For the past few weeks, the 1930’s period film “Jimmy’s Hall” about socialist Jimmy Gralton has been filming in Sligo.
The Independent quoted producer Rebecca O’Brien who said, “It’s a period piece. We needed some place we could dress up and that would be like 1932.”
Set in 1932, the film tells the story of Leitrim socialist Jimmy Gralton who was the only person deported for his views by the Irish government.
Ken Laoch directed some of the film’s final scenes last week. The film was shot at a number of locations in Sligo and Leitrim. A cattle drive scene was filmed at the Temple House near Ballymote. Other locations include Dromahair and the Methodist Church on Wine Street in Sligo.
For one of the actors, filming on location was just like coming home. Sligo native Conor McDermottroe stars in the film. Barry Ward plays the title role and Simone Kirby and "Sherlock’s" Andrew Scott play supporting roles.
The screenplay is by Loach and Paul Laverty who previously worked together on the period film “The Wind That Shakes the Barley” about the Irish Civil War. That film won the Palme d’Or at the Cannes Film Festival in 2006.
Born in 1886, Gralton emigrated to the United States and became a citizen in 1909. He returned to Ireland to fight in the Irish War of Independence. He ran a dance hall where he would lecture about his political views at free events. His dance hall and opinions proved unpopular with several local groups, including conservative members of the Irish Republican Army who misinterpreted Gralton’s remarks as an attack on Christianity. Quoted in the Irish Examiner, University College Cork Donal O Drisceoil said, “Gralton was unfortunate. The reason it happened was that Gralton made lots of local enemies.”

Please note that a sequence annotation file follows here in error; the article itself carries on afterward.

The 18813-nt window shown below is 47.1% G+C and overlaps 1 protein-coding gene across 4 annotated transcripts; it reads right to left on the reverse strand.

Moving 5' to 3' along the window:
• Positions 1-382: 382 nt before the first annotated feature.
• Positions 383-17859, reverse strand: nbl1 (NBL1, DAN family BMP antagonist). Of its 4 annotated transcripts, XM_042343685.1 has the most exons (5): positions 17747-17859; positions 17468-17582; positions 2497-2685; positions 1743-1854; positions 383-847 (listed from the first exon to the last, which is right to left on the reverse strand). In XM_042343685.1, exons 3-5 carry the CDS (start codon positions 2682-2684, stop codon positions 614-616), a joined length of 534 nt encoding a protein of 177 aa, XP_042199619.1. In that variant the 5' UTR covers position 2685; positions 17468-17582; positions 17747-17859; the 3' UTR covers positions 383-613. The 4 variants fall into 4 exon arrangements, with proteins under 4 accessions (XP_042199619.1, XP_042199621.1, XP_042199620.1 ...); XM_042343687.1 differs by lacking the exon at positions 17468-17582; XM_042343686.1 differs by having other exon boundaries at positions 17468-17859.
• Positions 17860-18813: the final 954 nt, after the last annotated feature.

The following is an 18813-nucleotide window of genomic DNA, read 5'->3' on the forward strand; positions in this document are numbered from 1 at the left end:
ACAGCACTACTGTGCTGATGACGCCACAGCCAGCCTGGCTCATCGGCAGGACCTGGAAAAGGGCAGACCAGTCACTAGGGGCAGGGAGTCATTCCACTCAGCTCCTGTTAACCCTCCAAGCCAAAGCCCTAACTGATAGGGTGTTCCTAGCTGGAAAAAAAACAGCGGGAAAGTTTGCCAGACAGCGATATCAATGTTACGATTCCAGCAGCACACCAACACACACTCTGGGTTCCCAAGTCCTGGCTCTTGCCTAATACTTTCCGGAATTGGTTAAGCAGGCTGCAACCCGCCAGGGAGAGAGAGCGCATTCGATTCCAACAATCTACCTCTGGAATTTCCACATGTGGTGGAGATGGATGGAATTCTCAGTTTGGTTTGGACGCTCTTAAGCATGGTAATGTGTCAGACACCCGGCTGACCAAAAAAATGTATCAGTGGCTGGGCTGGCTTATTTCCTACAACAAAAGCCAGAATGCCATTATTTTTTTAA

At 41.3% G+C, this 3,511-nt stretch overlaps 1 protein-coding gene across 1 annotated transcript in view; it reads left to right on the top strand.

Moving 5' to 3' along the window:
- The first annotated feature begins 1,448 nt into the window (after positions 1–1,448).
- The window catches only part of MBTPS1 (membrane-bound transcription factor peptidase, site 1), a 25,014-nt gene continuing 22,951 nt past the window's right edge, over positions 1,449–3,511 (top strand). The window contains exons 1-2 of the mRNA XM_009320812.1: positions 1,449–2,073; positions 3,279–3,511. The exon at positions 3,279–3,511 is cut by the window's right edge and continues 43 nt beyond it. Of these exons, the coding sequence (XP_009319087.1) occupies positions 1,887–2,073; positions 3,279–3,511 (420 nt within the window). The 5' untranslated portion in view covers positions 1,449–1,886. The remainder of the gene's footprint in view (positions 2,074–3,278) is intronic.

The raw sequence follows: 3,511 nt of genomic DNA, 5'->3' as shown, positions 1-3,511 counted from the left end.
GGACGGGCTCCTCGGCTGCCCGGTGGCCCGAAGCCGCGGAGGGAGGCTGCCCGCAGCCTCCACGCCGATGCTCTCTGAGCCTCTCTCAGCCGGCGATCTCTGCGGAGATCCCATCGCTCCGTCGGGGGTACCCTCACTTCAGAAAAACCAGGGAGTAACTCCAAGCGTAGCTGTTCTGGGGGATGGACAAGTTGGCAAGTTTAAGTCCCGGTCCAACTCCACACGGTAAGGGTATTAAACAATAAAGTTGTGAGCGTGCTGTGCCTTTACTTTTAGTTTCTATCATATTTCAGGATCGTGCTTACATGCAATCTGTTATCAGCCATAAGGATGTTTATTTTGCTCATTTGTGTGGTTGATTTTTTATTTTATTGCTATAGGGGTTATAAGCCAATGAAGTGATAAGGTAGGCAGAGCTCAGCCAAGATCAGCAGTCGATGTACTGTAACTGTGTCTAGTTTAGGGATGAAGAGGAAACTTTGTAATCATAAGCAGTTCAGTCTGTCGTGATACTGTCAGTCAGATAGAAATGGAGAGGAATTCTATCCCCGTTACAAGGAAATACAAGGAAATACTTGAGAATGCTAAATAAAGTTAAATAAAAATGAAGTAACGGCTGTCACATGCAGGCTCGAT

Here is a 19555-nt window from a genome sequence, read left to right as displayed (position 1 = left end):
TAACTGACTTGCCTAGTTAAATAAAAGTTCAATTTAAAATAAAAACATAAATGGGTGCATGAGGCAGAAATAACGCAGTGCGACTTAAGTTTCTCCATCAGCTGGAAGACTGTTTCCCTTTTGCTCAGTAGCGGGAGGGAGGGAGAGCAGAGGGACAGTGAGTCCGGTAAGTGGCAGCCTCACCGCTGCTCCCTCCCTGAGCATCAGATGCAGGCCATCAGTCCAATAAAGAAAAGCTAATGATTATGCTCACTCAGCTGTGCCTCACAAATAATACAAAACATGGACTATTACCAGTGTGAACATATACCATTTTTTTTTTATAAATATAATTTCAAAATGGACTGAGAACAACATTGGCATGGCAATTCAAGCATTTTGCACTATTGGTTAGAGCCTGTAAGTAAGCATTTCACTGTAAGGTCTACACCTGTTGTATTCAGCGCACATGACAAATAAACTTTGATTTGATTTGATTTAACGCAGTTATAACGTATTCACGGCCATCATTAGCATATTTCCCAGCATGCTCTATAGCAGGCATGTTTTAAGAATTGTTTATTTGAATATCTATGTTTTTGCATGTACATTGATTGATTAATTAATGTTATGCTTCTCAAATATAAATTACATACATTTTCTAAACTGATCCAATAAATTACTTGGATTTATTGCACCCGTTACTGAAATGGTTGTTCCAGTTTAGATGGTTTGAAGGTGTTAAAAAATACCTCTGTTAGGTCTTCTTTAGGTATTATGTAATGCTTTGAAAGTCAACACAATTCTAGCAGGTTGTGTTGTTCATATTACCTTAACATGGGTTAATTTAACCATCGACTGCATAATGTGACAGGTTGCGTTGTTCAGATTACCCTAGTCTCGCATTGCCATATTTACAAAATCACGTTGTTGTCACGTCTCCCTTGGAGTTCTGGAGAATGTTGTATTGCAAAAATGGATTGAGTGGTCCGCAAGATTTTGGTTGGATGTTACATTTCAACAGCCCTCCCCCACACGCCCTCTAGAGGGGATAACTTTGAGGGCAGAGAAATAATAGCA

An attempt to blow up Gralton’s hall up by landmine failed, but later shots rang out when people gathered for a dance. Gralton was arrested and deported to America on the basis that he was an alien. He lived the rest of his life in New York.
“Jimmy’s Hall” is expected to be released early summer 2014.
Forget the blarney! What it actually costs to live in Ireland